CHARLESTON –- A statewide legal reform group says it is waving a red flag over a January campaign fundraiser for new Putnam Circuit Judge Phillip M. Stowers.
Steve Cohen, executive director of West Virginia Citizens Against Lawsuit Abuse, said he group is concerned that Stowers could preside over cases involving lawyers who just donated to his campaign fund, saying that could "compromise justice, especially in Stowers' courthouse where possible fraud already surrounds more than a hundred cases pending." Cohen was referring to medical malpractice claims against Dr. John A. King.
"The unseemly practice of judges funding their campaigns from lawyers who stand to profit from huge verdicts in their courtrooms begs for reform," said Cohen, adding that Stowers could preside over dozens of cases where video surveillance suggests plaintiff claims against the hospital where King worked are fraudulent.
In response, Stowers said he campaign committee has done nothing wrong.
In six of the first 10 of the 122 lawsuits against the former Putnam General Hospital (now CAMC Teays Valley), plaintiffs claim that damages from surgery at the Putnam hospital:
* prevented one plaintiff from dancing, though she is photographed doing just that at her daughter's wedding.
* complicated a plaintiff's ability to easily get into his motor vehicle, though video shows him doing so effortlessly.
* inhibited a plaintiff's ability to use his fingers, though he is captured on tape hoisting a case of beer.
* immobilized a plaintiff's spouse, though video shows the spouse routinely fetching mail from the front of their home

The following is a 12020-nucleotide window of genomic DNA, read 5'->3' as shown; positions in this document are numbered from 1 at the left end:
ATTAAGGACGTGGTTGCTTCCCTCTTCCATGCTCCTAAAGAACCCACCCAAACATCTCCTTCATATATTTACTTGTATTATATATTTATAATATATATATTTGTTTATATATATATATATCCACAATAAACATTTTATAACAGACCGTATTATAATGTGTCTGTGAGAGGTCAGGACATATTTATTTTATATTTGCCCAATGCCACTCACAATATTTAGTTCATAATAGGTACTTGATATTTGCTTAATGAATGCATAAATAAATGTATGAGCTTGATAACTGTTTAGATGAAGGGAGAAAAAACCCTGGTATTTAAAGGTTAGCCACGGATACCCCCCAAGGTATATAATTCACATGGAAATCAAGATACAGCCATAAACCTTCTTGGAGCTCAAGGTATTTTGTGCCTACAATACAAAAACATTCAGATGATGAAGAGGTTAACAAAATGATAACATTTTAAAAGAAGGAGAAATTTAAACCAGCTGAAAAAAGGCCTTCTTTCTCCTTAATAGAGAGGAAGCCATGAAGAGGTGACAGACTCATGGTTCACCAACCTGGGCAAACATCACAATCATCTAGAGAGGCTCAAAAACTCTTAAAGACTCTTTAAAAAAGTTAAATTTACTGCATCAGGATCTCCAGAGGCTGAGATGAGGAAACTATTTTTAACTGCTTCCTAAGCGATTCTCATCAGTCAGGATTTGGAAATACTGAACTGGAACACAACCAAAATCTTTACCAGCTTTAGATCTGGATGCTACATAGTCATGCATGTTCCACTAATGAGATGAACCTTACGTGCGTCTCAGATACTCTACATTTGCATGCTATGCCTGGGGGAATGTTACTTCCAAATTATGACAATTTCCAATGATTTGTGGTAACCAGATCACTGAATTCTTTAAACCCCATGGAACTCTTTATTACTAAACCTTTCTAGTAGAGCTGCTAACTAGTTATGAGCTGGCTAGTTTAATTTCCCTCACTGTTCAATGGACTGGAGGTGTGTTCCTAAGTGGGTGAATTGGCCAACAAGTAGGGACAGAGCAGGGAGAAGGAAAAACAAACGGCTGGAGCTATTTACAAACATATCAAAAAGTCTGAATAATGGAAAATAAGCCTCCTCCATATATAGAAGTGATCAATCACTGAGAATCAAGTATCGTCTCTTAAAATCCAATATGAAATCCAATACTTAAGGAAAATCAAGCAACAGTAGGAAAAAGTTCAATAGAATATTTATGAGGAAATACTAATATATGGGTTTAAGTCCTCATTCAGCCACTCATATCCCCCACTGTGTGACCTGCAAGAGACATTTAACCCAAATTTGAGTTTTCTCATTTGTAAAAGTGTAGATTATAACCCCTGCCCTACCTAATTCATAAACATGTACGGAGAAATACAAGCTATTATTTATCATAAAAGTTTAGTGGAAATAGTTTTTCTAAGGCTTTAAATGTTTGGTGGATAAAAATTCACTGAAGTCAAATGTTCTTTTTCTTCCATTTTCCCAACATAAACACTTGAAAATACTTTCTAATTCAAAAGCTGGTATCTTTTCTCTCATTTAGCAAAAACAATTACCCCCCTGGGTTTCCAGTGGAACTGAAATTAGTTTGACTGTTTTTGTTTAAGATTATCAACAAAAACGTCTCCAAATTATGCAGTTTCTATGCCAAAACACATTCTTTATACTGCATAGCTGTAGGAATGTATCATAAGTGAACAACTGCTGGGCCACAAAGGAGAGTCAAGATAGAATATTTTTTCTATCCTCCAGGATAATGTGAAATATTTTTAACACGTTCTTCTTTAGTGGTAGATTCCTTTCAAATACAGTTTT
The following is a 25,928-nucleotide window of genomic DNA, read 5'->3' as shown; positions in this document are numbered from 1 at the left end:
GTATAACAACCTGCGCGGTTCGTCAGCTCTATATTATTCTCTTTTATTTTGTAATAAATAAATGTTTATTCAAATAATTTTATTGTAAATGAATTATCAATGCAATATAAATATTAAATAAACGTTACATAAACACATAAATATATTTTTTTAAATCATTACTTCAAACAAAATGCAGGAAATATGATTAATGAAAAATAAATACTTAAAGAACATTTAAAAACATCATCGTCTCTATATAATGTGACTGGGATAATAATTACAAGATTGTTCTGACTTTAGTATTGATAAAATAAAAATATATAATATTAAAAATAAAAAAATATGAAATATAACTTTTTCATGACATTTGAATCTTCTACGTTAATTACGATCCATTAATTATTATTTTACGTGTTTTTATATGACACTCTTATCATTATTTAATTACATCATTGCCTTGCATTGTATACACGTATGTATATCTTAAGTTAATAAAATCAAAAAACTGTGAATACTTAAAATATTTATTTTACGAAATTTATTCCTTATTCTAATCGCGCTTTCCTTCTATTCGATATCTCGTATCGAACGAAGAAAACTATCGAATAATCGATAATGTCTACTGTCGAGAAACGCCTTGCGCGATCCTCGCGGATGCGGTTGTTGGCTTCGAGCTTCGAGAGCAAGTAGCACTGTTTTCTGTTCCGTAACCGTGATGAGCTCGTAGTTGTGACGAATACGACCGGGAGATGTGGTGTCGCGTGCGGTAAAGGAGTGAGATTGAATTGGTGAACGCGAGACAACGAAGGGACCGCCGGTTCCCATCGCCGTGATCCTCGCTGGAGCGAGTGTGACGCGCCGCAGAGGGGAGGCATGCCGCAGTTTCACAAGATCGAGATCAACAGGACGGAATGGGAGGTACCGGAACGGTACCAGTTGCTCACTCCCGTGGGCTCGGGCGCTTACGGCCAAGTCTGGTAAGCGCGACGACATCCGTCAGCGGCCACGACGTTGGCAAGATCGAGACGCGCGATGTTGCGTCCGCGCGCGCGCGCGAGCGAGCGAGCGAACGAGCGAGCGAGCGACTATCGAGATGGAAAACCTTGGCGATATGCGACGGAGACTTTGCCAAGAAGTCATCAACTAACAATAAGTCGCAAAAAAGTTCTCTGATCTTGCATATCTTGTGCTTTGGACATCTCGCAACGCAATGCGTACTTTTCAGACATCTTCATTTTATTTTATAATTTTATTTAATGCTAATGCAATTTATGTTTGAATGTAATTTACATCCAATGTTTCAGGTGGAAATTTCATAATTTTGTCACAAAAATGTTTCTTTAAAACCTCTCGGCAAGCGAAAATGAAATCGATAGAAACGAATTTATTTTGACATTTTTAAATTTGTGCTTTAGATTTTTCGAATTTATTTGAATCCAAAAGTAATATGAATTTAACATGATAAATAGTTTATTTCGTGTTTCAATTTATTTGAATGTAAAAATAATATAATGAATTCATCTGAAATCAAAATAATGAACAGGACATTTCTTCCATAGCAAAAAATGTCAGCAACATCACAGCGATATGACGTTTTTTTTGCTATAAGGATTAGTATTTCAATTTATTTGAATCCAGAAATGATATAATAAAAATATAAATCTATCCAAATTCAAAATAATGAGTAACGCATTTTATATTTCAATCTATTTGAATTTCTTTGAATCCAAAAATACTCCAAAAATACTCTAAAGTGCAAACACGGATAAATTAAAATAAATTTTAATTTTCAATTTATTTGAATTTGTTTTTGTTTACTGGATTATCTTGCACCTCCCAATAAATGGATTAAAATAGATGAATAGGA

* left a plaintiff with severe back pain, even though the plaintiff was videotaped chopping wood and operating a woodcutter.
"It is especially important that the fundraising connection here not contaminate the impartiality of the court, especially with so much at stake in Judge Stowers' courtroom for the personal injury bar," Cohen said. He added that WV CALA has called for the Legislature to consider judicial selection reform as a way to take politics out of the legal system.
Stowers said he had a tough battle against former Putnam Circuit Judge Ed Eagloski, whom he narrowly defeated in the November election.
"The judge I defeated raised nearly $100,000 while he was a sitting judge," Stowers said. "Because of that, the campaign I ran cost me personally an exceptional amount of money. All my committee is doing is playing by the rules currently established by the Legislature and the West Virginia Supreme Court. If those rules are changed, we'll gladly play by the new rules.
"In fact, I'd gladly accept it."
Stowers said Feb. 3 that he didn't know how the Jan. 27 fundraiser, held at the Charleston House Holiday Inn, had went.
"My committee is separate and distinct from me," Stowers said. "It's people I don't talk to on a daily basis. And I'm strict about not knowing the names of people who donate to my campaign."